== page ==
By Ted AYALA
Not even thunder and pounding rain coupled with near freezing Arctic temperatures kept the hardy residents of the Crescenta Valley away from gathering in Dunsmore Park’s Community Room last Friday night. What coaxed local residents out to face the storm that night was the opportunity to meet the candidates for Glendale City Council in an open forum where each candidate was allowed to speak about their respective platforms.
Hosted by the Crescenta Valley Community Association (CVCA) and moderated by the Crescenta Valley Weekly’s publisher Robin Goldsworthy, the forum proved a very enlightening and revealing glance at where their candidates stand on the issues of most concern to them.
Appearing before the audience were incumbent councilmen John Drayman and Dave Weaver, and their challengers: Chahe Keuroghelian, Garen Mailyan, Rafi Manoukian and Mike Mohill.
“This forum is not a debate. This is a forum for civilized discussion,” emphasized moderator Goldsworthy to the panel of candidates.
Beginning with a brief message of introduction from the candidates, Councilman Dave Weaver made clear his commitment to the city and his commitment to fiscal responsibility.
“This is a hard time and we have to live within our means,” explained Weaver. “But Glendale is a good city. We‘re rated among the very safest cities in the country. We‘re the envy of many cities.”
Challenger Mike Mohill followed with a rather more grim assessment of the present state of the city of Glendale, “I’ve witnessed a continual deterioration of our quality of life over the past 10 years,” before closing off his statement by likening Glendale to the city of Bell. Rafi Manoukian assured the audience that his previous work as a city councilman and mayor would make him well suited to face the pressures the city faces today.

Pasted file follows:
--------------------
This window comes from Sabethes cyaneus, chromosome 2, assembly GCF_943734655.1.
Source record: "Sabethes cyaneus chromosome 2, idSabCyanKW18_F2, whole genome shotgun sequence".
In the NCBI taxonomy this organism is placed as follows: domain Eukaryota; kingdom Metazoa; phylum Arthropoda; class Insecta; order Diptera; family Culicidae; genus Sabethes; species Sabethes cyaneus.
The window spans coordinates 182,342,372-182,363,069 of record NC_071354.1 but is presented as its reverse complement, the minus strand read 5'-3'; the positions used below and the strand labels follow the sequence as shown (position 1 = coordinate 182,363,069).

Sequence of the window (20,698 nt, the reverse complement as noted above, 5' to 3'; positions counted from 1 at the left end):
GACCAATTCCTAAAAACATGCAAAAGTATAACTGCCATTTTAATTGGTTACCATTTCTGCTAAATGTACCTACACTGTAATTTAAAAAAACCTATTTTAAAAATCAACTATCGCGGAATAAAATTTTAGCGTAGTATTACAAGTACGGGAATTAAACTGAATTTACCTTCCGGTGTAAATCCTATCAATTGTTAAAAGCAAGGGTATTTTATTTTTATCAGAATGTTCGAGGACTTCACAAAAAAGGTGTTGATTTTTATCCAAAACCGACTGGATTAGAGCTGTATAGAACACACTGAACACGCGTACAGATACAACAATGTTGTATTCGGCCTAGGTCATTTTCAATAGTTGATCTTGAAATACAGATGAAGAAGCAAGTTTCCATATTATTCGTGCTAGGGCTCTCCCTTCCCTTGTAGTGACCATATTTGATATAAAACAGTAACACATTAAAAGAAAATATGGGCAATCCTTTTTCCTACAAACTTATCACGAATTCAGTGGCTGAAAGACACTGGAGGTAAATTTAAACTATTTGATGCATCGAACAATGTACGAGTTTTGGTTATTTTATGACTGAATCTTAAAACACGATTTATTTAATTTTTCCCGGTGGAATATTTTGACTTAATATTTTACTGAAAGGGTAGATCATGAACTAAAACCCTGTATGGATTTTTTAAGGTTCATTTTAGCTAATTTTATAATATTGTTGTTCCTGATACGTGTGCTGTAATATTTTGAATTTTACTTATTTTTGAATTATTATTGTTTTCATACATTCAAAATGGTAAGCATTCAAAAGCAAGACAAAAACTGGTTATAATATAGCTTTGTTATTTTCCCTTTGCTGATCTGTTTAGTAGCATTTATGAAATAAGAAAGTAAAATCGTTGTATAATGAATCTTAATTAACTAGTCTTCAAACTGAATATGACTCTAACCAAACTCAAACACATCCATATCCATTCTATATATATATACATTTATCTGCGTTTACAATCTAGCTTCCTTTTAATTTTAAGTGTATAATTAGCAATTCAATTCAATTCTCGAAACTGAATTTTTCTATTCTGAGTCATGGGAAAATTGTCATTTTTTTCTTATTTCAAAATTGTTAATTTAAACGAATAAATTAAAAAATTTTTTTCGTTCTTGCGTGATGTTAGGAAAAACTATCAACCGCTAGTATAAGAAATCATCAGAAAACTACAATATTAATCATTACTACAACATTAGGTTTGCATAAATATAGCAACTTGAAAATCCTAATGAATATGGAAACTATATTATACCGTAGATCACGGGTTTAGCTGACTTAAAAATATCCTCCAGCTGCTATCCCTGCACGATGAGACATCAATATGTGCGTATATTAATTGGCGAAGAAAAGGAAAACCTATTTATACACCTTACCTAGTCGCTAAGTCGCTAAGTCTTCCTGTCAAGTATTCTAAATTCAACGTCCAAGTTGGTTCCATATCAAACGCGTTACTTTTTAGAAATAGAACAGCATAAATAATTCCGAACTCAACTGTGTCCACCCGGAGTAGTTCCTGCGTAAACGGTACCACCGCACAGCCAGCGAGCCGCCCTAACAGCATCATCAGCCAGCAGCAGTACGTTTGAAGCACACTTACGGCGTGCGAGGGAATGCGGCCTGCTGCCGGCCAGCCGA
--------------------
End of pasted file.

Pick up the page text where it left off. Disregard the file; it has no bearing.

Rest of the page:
A message of ethnic reconciliation was the touchstone of candidate Garen Mailyan’s platform. “This city has changed a lot in the past 30 years,” Mailyan said to the audience. “We need to speak to each other – Anglos and Armenians. We need to come together.”
Chahe Keroghalian also cited his work in the public sector and noted that creating jobs would be a key part of his work: “Job creation will be my number one priority.”
Incumbent John Drayman closed the introductions by noting his past work as a champion of the Crescenta Valley. “As the first native of the Crescenta Valley to be elected to the council and mayor, I take your concerns very personally,” informed Drayman. “I come here tonight to renew that commitment to you.”
One of the most pertinent issues facing the Crescenta Valley today is the issue of preserving the area’s unique feel while encouraging economic development. Weaver referenced the recent North Glendale Redevelopment Plan as being crucial to meeting the region’s needs and goals. “When this plan is finished, it will go a long way to preserving what you want.” Challenger Garen Mailyan disagreed saying that altering the region would be needed to spur economic investment. “Small town means no development. No development means no progress,” Mailyan tersely stated to the audience.
As reported in this paper last year, drug abuse is an increasing problem among the area’s youth. Goldsworthy passed on an audience question to the panel asking them what they would do to curb this trend.